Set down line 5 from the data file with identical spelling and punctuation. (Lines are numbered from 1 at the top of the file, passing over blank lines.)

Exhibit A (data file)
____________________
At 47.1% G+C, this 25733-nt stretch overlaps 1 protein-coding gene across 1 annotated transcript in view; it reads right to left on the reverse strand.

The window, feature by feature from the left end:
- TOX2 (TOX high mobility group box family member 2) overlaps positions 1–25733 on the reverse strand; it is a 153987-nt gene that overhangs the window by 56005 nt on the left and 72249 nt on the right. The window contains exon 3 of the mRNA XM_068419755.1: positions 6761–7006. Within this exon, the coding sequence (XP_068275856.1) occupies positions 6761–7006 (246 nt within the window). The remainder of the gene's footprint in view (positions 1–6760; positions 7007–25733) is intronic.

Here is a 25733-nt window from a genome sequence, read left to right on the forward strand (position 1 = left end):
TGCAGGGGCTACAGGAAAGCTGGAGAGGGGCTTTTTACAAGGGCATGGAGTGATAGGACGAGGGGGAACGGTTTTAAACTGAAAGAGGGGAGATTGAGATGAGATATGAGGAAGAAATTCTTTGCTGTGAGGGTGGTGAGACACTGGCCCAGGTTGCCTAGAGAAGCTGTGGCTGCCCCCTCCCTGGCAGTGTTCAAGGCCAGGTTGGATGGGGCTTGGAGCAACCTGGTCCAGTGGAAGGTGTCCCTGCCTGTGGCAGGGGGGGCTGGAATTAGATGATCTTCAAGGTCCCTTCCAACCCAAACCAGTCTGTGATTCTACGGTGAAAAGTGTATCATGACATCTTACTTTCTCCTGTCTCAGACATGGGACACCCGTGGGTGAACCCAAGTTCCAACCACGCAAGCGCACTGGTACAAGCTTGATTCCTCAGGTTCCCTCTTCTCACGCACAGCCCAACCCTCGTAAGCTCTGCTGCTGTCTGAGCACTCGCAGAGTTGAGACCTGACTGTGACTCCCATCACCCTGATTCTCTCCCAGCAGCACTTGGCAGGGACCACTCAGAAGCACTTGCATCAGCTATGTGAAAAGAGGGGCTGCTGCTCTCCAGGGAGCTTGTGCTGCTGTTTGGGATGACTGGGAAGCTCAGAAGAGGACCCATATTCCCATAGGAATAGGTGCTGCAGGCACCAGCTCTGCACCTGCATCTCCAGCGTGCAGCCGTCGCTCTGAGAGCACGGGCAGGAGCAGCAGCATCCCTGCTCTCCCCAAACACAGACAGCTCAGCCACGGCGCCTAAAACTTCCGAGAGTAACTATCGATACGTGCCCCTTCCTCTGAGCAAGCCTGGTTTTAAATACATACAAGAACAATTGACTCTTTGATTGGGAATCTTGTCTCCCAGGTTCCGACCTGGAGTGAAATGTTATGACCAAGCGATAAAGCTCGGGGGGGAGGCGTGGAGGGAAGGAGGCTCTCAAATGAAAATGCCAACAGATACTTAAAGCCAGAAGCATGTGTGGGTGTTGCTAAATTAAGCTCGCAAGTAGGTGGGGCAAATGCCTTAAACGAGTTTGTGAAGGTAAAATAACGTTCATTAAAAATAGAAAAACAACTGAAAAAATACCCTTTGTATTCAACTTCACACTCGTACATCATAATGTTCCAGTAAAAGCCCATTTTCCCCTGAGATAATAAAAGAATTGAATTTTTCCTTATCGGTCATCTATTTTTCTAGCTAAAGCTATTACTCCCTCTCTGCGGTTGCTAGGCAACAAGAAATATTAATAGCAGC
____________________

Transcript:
TGCAGGGGCTACAGGAAAGCTGGAGAGGGGCTTTTTACAAGGGCATGGAGTGATAGGACGAGGGGGAACGGTTTTAAACTGAAAGAGGGGAGATTGAGATGAGATATGAGGAAGAAATTCTTTGCTGTGAGGGTGGTGAGACACTGGCCCAGGTTGCCTAGAGAAGCTGTGGCTGCCCCCTCCCTGGCAGTGTTCAAGGCCAGGTTGGATGGGGCTTGGAGCAACCTGGTCCAGTGGAAGGTGTCCCTGCCTGTGGCAGGGGGGGCTGGAATTAGATGATCTTCAAGGTCCCTTCCAACCCAAACCAGTCTGTGATTCTACGGTGAAAAGTGTATCATGACATCTTACTTTCTCCTGTCTCAGACATGGGACACCCGTGGGTGAACCCAAGTTCCAACCACGCAAGCGCACTGGTACAAGCTTGATTCCTCAGGTTCCCTCTTCTCACGCACAGCCCAACCCTCGTAAGCTCTGCTGCTGTCTGAGCACTCGCAGAGTTGAGACCTGACTGTGACTCCCATCACCCTGATTCTCTCCCAGCAGCACTTGGCAGGGACCACTCAGAAGCACTTGCATCAGCTATGTGAAAAGAGGGGCTGCTGCTCTCCAGGGAGCTTGTGCTGCTGTTTGGGATGACTGGGAAGCTCAGAAGAGGACCCATATTCCCATAGGAATAGGTGCTGCAGGCACCAGCTCTGCACCTGCATCTCCAGCGTGCAGCCGTCGCTCTGAGAGCACGGGCAGGAGCAGCAGCATCCCTGCTCTCCCCAAACACAGACAGCTCAGCCACGGCGCCTAAAACTTCCGAGAGTAACTATCGATACGTGCCCCTTCCTCTGAGCAAGCCTGGTTTTAAATACATACAAGAACAATTGACTCTTTGATTGGGAATCTTGTCTCCCAGGTTCCGACCTGGAGTGAAATGTTATGACCAAGCGATAAAGCTCGGGGGGGAGGCGTGGAGGGAAGGAGGCTCTCAAATGAAAATGCCAACAGATACTTAAAGCCAGAAGCATGTGTGGGTGTTGCTAAATTAAGCTCGCAAGTAGGTGGGGCAAATGCCTTAAACGAGTTTGTGAAGGTAAAATAACGTTCATTAAAAATAGAAAAACAACTGAAAAAATACCCTTTGTATTCAACTTCACACTCGTACATCATAATGTTCCAGTAAAAGCCCATTTTCCCCTGAGATAATAAAAGAATTGAATTTTTCCTTATCGGTCATCTATTTTTCTAGCTAAAGCTATTACTCCCTCTCTGCGGTTGCTAGGCAACAAGAAATATTAATAGCAGC